The ‘‘Our towns’’ column is compiled each month by Carol Johnson of the Haviland-Heidgerd Historical Collection. The entries have been copied from the March issues of the New Paltz Independent. To get a closer look at these newspapers of the past, visit the staff of the Haviland-Heidgerd Historical Collection at the Elting Memorial Library at 93 Main Street in New Paltz, or call 255-5030.
The ground is still covered with snow, but in less than a month it will be time to plant peas. Almost every year for a long time past we have planted peas the last week in March. The mercury on Friday morning stood at zero. It was one of the coldest mornings of the winter.
On the Mertz Farms, north of Springtown, about 3,000 bushels of potatoes were grown in the past year. On the Jesse Deyo farm adjoining, about the same quantity was grown. Mr. Mertz has only about 100 bushels left, besides what he needs for seed. He is selling his surplus at $1.50 a bushel.
Abm. E. Jansen has some fine Rome Beauty apples from his four-year-old trees. This variety of apples was brought from Ohio a few years ago.
Maple sap is running now. But at the present low prices of sugar it hardly pays to undertake the task of making it from maple sap.
Post-office Inspector Duryea visited the New Paltz post-office this week. By his order, the post-office at Ohioville has been permanently discontinued. One reason is that no one in Ohioville could be found to accept the postmastership. The Ohioville mail will now be handled from the New Paltz office and it will be delivered by R.F.D. carriers.
The proposition to be voted on at the coming village election calls for 170 electric lights at $18 each: that is an annual expenditure of $2960. The village is now paying $2500 annually for street lighting, but it is proposed to have the lights burn all night—moon light schedule.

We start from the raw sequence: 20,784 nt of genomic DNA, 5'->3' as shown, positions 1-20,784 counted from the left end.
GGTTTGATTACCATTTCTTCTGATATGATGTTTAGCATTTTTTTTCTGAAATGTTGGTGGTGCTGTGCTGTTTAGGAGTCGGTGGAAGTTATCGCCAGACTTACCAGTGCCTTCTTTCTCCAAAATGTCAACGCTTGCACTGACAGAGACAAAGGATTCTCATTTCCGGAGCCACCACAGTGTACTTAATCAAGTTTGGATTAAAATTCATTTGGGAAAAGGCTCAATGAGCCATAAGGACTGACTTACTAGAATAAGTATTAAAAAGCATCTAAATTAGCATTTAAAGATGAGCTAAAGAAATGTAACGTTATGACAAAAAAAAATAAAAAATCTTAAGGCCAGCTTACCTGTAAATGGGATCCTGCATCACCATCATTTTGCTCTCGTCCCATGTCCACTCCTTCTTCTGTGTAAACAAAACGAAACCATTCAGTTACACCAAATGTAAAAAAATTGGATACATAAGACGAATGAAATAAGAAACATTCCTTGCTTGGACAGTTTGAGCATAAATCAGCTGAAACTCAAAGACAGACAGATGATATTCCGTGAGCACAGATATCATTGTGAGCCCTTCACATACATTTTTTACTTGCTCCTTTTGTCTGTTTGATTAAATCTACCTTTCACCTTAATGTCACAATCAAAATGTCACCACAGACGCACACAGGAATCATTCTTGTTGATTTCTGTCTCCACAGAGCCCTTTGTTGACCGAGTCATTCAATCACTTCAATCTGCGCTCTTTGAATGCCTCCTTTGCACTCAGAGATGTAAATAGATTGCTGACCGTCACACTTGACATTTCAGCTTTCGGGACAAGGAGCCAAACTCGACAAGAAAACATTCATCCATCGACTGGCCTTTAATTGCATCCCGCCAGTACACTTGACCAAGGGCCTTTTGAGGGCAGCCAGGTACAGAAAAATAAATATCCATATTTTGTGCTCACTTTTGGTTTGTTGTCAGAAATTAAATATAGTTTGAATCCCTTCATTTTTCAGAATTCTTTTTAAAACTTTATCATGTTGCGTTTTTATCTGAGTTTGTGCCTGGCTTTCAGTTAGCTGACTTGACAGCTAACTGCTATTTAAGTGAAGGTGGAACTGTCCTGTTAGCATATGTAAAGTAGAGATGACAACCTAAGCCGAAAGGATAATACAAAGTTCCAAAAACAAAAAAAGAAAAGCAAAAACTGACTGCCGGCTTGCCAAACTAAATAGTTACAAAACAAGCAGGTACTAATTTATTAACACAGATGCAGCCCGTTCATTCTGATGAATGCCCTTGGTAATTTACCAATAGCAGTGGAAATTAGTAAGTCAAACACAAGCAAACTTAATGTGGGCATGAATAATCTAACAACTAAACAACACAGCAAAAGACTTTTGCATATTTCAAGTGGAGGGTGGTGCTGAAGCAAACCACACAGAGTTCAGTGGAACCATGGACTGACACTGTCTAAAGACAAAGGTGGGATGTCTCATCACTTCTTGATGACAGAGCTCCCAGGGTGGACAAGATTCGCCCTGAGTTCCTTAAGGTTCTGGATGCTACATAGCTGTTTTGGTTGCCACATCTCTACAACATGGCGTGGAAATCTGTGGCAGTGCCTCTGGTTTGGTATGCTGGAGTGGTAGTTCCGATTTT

The trolley cars, seized by the town collector of Lloyd and advertised to be sold on Saturday for non-payment of taxes, have been released by order of Justice G. DB. Hasbrouck, who by the same order directs town collector Martin to appear at a special term of court at Kingston on Saturday to show cause why he should not be permanently enjoined from making the sale. Our phase of the trouble is that for the past seven years the Lloyd assessors have assessed the special franchise and likewise the bed of the road, thus making a double assessment and, of course, one or the other of these assessments is illegal. We remember distinctly that B. Van Steenburgh, bought and paid the cash for the roadbed to the stockholders of the New Paltz Turnpike, when Ferdinand McKiege was about to build the trolley line. Of course the Trolley company does not need a franchise, where it owns the roadbed. The assessors in Lloyd have evidently made a blunder. The trolley company has heretofore refused to pay the tax until the courts have decided how much of it was legal. The New Paltz assessors one year assessed the trolley line, for franchise tax, but did not do so a second time. Probably the whole matter will be threshed out on Saturday. It seems strange that the matter has been allowed to drift so long. Last year the state advertised the property for unpaid taxes, but an order was issued by Justice Nichols restraining the sale until the determination of an equitable action and this has not been brought.